And in the post before this one you'll see another use of a photograph for cover, this one for a non-fiction piece of prose, The Rita Chronicles, with photo by KC news video news reporter John Tygart.

Tuesday, August 23, 2016

First Bit of Non-Fiction Published

Rita is rather a famous bartender here in Kansas City and I have followed her to the various bars she has worked. She is also a gifted fabric artist and I like to describe her as a joie de vivre connoisseur. The Rita Chronicles were an attempt to capture and share the unique qualities that are Rita. Only 99 cents.

Friday, August 5, 2016

Enter to Win Free Copy of The Fat Cat

I'm doing a Goodreads Giveaway of three paperback copies of The Fat Cat. ENTER HERE

Here's how it starts:

I hadn’t seen that good-lookin' motherfucker for almost a year when he walked into The Fat Cat with his partner to ask me about the dead dancer found that morning in our dumpster.

Monday, August 1, 2016

Now Available in Paperback

The Fat Cat is now available in paperback. Only two reviews so far: one good and one bad (didn't get changing point of view) I sure would like your opinion of this noir mystery.

Friday, July 1, 2016

July 4th Bargain: The Fat Cat Goes to 99 Cents July 1 through 5

Yep, I'm a Yankee Doodle Dandy. Born on the 4th of July. My birthday gift to you is dropping the price of The Fat Cat to 99 cents starting July 1 through July 5. It's a quick and, I hope, intense read. I call it a noir mystery, but after you reach the end you may decide otherwise. You tell me. This fitting my stuff into genre categories always grates.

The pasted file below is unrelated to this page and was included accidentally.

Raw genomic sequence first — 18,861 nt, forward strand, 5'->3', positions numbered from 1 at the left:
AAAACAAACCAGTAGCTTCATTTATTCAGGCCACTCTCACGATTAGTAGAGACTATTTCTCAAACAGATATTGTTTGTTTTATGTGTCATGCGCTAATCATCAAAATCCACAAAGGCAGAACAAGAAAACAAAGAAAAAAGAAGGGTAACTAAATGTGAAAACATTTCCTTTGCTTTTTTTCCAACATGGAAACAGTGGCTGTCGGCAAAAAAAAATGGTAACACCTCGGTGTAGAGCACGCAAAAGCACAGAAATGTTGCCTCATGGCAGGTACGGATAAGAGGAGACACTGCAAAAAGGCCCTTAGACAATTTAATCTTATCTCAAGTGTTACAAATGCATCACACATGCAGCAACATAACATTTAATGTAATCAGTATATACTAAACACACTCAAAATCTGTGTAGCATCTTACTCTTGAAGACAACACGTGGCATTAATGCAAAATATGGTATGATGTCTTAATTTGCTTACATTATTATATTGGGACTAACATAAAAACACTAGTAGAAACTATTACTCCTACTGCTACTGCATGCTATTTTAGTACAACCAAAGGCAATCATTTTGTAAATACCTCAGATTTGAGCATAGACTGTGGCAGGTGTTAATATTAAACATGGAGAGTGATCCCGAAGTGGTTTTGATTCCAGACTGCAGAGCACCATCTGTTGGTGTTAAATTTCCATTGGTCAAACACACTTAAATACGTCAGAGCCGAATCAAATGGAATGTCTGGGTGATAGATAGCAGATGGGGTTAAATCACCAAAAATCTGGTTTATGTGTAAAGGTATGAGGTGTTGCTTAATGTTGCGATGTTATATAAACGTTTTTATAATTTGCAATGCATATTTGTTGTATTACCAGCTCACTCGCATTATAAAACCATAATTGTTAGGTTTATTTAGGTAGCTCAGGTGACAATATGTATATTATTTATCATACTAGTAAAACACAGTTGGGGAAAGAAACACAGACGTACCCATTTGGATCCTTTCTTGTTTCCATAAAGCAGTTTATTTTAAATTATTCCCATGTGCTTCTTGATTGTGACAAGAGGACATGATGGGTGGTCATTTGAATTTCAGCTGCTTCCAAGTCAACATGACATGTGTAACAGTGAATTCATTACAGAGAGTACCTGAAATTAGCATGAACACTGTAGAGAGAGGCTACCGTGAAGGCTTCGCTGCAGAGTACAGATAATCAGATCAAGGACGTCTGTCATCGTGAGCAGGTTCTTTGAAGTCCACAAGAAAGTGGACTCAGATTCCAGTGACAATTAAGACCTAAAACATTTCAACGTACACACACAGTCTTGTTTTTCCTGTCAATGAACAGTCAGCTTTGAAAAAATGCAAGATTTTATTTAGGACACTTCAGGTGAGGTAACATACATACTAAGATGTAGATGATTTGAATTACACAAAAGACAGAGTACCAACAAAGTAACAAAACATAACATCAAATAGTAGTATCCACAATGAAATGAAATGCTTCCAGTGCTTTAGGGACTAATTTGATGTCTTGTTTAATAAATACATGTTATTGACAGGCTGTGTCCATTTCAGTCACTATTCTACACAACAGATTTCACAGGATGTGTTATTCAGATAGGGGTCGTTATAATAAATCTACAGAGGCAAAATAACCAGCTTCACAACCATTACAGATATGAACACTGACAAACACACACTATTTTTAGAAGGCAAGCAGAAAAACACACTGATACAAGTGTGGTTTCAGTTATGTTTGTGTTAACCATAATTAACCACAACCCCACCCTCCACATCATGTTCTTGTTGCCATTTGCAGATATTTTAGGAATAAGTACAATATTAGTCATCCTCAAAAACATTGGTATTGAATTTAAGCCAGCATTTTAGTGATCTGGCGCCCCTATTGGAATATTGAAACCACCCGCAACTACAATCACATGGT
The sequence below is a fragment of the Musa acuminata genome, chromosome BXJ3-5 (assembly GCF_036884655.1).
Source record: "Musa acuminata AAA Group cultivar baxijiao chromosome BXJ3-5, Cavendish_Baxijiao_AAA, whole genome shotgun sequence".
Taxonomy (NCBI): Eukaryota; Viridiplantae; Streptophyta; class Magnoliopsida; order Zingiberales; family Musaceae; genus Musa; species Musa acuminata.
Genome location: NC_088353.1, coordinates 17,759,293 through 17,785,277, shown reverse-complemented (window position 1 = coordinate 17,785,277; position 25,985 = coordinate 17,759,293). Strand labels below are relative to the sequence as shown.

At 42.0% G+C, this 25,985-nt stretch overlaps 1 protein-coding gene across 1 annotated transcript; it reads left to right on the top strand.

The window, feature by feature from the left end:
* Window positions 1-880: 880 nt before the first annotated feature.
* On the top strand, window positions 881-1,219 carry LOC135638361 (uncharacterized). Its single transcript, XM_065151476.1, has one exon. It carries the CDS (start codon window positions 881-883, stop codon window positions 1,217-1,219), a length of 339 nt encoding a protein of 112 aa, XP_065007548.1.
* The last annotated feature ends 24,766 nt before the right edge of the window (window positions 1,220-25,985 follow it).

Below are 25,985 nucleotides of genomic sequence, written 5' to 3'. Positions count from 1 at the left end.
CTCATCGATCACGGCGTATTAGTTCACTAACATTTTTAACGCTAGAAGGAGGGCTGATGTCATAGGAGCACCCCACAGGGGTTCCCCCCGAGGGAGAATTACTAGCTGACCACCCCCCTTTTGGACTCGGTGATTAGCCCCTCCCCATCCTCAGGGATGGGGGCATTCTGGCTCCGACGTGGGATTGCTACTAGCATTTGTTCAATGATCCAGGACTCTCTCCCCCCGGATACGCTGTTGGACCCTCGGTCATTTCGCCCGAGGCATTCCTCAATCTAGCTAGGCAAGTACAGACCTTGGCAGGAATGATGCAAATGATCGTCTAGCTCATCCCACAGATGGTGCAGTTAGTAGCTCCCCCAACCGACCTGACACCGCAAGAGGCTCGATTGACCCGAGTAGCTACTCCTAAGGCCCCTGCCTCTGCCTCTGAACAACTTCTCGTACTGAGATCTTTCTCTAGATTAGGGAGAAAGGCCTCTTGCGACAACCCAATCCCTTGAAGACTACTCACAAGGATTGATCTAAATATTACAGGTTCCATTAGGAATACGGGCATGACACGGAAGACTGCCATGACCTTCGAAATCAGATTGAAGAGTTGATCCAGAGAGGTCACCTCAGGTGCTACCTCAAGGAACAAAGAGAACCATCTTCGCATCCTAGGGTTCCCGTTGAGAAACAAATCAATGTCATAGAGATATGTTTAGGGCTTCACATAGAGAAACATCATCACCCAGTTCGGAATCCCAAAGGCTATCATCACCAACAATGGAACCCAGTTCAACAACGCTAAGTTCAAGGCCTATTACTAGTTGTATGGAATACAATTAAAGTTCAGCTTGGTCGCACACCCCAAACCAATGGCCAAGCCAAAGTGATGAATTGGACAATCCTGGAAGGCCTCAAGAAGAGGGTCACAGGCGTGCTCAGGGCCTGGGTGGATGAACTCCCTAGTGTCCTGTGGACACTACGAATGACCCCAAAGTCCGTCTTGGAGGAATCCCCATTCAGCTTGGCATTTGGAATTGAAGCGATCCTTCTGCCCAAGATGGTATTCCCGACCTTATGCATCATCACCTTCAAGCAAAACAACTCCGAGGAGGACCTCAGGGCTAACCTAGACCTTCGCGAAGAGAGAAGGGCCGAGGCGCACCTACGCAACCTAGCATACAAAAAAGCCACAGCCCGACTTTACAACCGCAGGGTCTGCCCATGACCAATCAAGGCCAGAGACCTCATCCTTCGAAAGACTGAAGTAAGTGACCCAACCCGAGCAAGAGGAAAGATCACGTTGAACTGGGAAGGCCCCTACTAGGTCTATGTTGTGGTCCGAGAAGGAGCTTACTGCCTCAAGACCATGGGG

Thursday, June 2, 2016

"The Fat Cat" Now Live on Amazon

I think I know why I don't make date notations on a manuscript when I'm working on a fiction project. Be too depressing to see how long it takes me to complete stuff. I think The Fat Cat started around 2010 or so when the idea of a dead dancer found in the dumpster of a strip club came to me. And I wanted to write it from the perspective of a strong female protagonist. I named her Ellie McCrary and made her bartender/manager of a gentleman's club. This first sentence came to me that introduced Ellie:

I hadn’t seen that good-lookin' motherfucker for almost a year when he walked into The Fat Cat with his partner to ask me about the dead dancer found that morning in our dumpster.

So the point of view would be first person from Ellie's eyes. And heart. So I started wondering about Ellie. How did she become a manager of a strip club? One thing led to another. It's a short book, barely 40,000 words. I wanted to do a noir mystery, but if you read it and get to the end, you tell me what it is.

But I like Ellie. I like the world I created for her. I feel empathy for her pain and I admire how she works her way out of it. I think there are a lot of interesting discoveries and characters awaiting a reader of The Fat Cat. Hope you might be one of them.

A huge thank you to Kansas City graphic designer Kirk Buster (pictured here) for coming up with the book cover: a typographic visual approach I never would have dreamed up. But that's why we should use professional designers.